Those visiting the BBC News website’s Middle East page over the last few days may have noticed that an article by Yolande Knell first published in July 2016 has on two separate occasions been recycled as ‘related reading’.
On November 18th and 19th the article was promoted under its original title.
On November 19th and 20th it was promoted using the authoritative sounding heading “The issues preventing peace”.
So what exactly are “the issues” that is the BBC telling its audiences are “preventing peace”?
Readers may recall that Knell’s article related to a June 2016 report put out by the Middle East Quartet which the BBC described at the time as “saying that hopes for peace between Israel and the Palestinians were being severely undermined by three “negative trends”.
“Nickolay Mladenov told the UN Security Council that they were continuing violence, terrorism and incitement; Israeli settlement expansion in the West Bank; and a lack of control of the Gaza Strip by the Palestinian Authority.”
However, Knell’s nine hundred and sixteen-word report devoted a mere eighty-two words to discussion of the first and third issues highlighted by the Quartet, with the rest of her article focusing audience attentions on the topic of Israeli communities that were described in her opening paragraphs as being “like a cancer”.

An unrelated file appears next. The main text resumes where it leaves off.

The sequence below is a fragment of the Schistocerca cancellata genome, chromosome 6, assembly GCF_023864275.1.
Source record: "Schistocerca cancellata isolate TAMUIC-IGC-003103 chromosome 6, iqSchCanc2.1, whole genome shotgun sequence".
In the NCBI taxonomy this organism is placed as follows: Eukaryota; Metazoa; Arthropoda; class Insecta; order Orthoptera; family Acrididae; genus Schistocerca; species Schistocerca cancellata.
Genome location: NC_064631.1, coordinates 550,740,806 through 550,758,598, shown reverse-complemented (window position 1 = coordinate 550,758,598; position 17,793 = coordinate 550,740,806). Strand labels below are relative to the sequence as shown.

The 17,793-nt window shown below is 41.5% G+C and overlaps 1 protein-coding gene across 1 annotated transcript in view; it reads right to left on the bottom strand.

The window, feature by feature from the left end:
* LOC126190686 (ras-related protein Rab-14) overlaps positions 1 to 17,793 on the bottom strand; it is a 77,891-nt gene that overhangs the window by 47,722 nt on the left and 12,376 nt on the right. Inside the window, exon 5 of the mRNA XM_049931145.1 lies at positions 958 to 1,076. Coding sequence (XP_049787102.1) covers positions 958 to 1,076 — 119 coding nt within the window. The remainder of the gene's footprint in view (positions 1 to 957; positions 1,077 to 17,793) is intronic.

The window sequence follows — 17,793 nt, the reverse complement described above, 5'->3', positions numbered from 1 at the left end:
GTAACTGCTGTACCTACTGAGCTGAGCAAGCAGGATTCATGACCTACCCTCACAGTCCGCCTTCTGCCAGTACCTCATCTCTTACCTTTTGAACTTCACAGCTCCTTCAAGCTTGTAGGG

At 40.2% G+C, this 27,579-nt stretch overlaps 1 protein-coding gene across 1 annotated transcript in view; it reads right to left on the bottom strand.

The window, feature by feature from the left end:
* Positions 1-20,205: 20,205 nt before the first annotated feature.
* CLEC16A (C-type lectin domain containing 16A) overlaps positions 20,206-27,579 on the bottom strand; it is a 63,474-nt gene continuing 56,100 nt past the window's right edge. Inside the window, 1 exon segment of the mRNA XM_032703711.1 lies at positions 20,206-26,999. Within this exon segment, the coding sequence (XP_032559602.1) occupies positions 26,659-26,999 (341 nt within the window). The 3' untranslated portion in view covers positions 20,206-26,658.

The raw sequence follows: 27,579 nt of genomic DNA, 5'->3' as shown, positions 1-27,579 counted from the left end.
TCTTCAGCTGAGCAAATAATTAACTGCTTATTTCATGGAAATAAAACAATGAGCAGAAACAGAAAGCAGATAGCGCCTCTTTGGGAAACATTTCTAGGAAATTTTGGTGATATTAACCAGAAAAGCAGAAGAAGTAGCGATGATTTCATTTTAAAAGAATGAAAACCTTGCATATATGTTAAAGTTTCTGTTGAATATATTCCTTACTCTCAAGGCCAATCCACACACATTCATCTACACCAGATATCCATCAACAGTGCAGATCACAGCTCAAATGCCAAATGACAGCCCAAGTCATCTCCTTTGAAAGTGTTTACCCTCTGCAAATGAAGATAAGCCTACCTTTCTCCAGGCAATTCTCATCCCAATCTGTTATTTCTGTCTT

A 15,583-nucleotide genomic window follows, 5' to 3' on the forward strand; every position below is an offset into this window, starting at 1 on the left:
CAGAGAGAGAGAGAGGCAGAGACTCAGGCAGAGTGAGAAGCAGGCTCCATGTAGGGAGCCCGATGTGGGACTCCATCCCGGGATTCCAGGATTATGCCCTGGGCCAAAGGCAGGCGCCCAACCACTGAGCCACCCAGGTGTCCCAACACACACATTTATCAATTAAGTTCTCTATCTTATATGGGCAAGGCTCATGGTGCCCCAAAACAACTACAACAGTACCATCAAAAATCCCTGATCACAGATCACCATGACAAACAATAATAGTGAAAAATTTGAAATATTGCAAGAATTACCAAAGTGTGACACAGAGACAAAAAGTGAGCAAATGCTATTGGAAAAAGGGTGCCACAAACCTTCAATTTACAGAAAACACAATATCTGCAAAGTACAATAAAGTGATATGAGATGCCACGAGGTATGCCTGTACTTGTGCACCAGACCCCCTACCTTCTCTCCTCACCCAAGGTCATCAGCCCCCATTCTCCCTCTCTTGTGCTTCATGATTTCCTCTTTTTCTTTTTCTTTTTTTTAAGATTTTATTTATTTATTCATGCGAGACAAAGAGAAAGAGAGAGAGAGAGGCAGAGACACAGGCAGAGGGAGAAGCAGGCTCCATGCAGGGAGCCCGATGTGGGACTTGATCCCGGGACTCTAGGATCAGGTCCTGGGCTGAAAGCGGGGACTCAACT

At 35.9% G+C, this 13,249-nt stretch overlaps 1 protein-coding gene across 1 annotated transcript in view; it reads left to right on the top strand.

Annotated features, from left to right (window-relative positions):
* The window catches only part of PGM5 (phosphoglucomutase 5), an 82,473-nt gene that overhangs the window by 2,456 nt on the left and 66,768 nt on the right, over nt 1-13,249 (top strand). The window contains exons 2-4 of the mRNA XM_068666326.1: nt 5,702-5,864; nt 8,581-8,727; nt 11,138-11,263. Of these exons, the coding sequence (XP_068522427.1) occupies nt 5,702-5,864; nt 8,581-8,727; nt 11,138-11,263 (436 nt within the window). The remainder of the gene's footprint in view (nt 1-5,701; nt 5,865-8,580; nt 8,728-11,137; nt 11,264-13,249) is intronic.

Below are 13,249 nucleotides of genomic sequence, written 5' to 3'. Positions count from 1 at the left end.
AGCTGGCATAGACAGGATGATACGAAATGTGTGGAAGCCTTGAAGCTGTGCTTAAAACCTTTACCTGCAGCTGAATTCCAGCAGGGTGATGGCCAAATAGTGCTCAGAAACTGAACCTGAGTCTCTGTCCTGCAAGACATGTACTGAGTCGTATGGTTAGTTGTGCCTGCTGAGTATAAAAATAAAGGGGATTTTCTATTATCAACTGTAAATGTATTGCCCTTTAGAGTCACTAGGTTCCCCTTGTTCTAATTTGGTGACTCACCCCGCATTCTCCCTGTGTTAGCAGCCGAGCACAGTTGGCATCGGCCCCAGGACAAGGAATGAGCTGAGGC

“For retired West Bank farmer Issa Hamed, the idea that Jewish settlements are destroying a two-state solution to the Israel-Palestinian conflict is a no-brainer.
From the rooftop of his home in Silwad, north-east of Ramallah, the sprightly 86-year-old points to the red roofs of the settlement of Ofra, set up in 1975.
“At first, they took just one dunam (1000 sq m), where there used to be a Jordanian military camp, then they kept expanding and blocked access for the landowners,” Mr Hamed recalls.
“It became like a cancer growing quickly over the hills.”” [emphasis added]
The inaccuracies, omissions and bias – including amplification of the anti-peace BDS campaign – in Knell’s report were previously discussed on these pages at the time.
Once again, the steering of BBC audiences towards a politically partisan view of what – and who – is “destroying a two-state solution to the Israel-Palestinian conflict” and thus “preventing peace” is on display.